Updated: Sep. 04, 2018
Beginning and Experienced Secondary School Teachers' Self- and Student Schema in Positive and Problematic Teacher-Student Relationships
This study explores what cognitions underlie teachers' mental representations of different types of positive and problematic relationships with their students. The findings show that when comparing positive and problematic relationships, accounts of the student schema differ. The teachers viewed their positive relationships with their students as agreeable and their problematic ones, as unagreeable. The authors found differences regarding positive relationships between novices and more experienced teachers.
Updated: Aug. 02, 2018
This study aimed to investigate whether the levels of cognitive load and ambiguity are higher in the control group, who received an ad hoc feedback, than in the experimental group, who received a structured feedback. The findings suggest that the use of structured keywords for delivering immediate performance feedback is more beneficial than the ad hoc mode of delivering performance feedback on the three defined problems of pre-service teachers.
Updated: May. 22, 2018
This study examines the general level of effective teaching behavior of pre-service teachers teaching in secondary education. It also investigates the role of several contextual and personal characteristics in explaining differences in effective teaching behavior and the link between effective teaching behavior and pupils’ academic engagement. The results show substantiate differences in the level of effective teaching behavior between pre-service and experienced teachers. It was found that several contextual and personal characteristics determine differences in effective teaching behavior. Furthermore, the importance of effective pre-service teaching behavior for pupil engagement was established. The authors conclude that findings suggest that when pre-service teachers display better effective teaching behavior, the more pupils’ academic engagement is achieved.
Updated: May. 10, 2018
See and Tell: Differences between Expert and Novice Teachers’ Interpretations of Problematic Classroom Management Events
This article explored the differences between expert and novice teachers' perceptions and interpretations of problematic classroom events. The authors identified a number of differences in the way experts and novices perceived, interpreted and explained the problematic situations with which they were presented. The findings reveal that the novice teachers expressed significantly more visual perceptions. The experts, however, offered significantly more interpretations: they provided inferences about students, inferences about the teacher, and explanatory and/or reasoning statements. The authors conclude that novice teachers perceive students as key contributors to the problems which arise and escalate. However, the experts share their reasoning, explicating how and when problems emerge.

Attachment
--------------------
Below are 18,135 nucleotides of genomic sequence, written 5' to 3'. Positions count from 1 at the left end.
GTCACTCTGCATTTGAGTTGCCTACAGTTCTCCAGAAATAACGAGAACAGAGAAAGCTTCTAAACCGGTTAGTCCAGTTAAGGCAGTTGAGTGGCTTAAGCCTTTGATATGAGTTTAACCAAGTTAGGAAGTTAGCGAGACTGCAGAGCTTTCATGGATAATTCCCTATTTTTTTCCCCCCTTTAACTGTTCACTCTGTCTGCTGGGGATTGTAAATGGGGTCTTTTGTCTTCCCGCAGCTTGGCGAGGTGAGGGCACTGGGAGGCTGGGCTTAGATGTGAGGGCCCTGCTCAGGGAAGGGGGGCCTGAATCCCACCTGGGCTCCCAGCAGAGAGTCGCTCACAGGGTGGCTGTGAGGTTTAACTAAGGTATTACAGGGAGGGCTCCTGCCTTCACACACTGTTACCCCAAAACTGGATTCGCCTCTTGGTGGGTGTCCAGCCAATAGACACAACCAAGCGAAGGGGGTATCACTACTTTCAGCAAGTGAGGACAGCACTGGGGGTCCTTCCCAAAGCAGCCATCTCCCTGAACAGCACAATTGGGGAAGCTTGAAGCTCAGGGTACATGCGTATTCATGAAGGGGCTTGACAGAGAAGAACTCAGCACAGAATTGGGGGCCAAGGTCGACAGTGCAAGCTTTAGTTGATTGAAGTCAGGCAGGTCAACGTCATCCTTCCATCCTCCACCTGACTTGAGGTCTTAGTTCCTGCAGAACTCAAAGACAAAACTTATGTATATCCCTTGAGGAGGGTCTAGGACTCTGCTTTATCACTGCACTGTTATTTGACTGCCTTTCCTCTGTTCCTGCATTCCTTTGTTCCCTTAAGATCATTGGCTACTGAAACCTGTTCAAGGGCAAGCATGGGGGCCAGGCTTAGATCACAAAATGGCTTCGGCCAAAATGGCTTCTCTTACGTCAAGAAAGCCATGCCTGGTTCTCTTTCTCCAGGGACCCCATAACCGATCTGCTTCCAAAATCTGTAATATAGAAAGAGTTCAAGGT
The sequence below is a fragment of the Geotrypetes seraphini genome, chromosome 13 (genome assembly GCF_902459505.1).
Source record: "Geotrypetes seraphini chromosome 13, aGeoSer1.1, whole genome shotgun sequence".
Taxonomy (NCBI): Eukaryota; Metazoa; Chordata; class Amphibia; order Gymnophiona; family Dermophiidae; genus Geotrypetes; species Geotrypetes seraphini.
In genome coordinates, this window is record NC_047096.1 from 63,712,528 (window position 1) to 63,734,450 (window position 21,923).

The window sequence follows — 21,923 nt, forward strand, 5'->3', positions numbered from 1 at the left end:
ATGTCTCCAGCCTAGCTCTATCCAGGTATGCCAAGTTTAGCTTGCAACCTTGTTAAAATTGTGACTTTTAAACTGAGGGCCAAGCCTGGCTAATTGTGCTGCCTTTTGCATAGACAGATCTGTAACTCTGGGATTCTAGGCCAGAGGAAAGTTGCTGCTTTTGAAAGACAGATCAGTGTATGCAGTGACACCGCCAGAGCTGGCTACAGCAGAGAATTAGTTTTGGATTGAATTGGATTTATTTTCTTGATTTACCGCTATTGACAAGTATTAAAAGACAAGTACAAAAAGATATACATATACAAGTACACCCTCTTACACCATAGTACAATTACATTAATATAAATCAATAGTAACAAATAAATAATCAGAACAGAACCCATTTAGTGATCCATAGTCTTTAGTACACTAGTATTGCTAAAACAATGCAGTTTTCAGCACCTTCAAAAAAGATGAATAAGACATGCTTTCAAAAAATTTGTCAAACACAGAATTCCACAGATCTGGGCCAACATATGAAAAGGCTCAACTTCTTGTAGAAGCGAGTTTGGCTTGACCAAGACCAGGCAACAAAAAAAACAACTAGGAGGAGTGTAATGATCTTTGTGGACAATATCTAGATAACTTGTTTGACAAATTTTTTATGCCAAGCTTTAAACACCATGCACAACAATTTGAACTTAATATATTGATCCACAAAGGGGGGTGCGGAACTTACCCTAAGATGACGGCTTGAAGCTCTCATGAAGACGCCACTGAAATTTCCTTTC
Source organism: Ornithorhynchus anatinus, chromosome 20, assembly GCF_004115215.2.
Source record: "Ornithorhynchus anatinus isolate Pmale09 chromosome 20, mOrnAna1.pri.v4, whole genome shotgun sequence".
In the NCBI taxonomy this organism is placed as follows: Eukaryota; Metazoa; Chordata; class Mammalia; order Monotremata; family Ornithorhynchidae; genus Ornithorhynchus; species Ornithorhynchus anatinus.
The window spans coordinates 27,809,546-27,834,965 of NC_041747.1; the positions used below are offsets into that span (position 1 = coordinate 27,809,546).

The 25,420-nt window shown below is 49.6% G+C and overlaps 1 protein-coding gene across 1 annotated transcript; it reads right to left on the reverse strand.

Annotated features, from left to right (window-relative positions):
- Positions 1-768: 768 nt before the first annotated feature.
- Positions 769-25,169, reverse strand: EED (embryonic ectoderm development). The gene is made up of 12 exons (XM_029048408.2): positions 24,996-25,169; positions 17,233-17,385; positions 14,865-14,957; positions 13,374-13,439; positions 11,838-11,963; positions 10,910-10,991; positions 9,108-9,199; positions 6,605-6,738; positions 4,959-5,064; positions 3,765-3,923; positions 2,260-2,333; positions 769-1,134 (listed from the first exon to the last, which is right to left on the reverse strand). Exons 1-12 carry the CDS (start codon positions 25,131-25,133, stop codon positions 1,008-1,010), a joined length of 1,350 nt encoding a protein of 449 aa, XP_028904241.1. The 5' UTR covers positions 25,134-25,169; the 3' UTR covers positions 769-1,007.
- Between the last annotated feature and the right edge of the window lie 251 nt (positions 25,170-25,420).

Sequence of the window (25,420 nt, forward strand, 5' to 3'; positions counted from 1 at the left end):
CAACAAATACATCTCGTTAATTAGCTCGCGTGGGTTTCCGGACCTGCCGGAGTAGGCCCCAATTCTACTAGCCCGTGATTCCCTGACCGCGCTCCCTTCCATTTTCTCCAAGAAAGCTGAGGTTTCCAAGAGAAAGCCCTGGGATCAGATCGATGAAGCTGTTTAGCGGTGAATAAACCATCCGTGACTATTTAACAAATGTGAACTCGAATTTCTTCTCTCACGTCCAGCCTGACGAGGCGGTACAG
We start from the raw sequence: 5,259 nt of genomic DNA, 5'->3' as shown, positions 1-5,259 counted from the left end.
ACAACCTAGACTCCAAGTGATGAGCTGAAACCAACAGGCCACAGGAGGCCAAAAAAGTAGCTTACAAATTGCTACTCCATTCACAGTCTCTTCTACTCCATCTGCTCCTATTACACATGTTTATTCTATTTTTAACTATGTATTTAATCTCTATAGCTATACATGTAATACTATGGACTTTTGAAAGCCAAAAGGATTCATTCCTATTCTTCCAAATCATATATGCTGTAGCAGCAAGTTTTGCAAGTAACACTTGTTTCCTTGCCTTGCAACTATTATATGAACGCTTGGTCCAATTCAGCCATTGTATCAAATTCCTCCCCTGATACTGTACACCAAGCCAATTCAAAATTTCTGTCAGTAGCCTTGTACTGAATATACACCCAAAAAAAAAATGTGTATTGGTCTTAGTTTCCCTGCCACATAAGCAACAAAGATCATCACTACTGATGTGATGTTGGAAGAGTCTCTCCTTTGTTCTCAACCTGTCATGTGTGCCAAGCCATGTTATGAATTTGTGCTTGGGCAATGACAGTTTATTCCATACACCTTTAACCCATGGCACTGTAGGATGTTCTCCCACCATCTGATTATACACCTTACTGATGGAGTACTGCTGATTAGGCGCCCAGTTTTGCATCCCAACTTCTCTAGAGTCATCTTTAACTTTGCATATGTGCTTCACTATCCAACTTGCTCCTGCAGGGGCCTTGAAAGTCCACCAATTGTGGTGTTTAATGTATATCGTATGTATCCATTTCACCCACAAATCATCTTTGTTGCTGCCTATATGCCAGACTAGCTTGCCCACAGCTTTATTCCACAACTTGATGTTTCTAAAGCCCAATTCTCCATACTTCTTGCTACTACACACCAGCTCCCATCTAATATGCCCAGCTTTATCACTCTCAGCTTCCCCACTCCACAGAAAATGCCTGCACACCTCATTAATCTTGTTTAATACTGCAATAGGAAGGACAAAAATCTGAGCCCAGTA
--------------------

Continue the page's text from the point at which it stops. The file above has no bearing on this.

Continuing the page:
Updated: Mar. 25, 2018
Fostering Teacher Educators’ Professional Development in Research and in Supervising Student Teachers’ Research
Teacher educators, who work at institutes for higher vocational education, should now engage in research. Hence, they suppose to become familiar with research knowledge and skills. Furthermore, they have to supervise student teachers in conducting research. This study explored whether and how different professional development activities for teacher educators contribute to the tasks set. The authors found that all activities influenced the participants’ opinions about practice-based research as a concept and about the need to add research as a new task within teacher education. Furthermore, it was found that all the participants claimed to have increased their knowledge about research developed a better understanding of research skills.
Updated: Nov. 01, 2017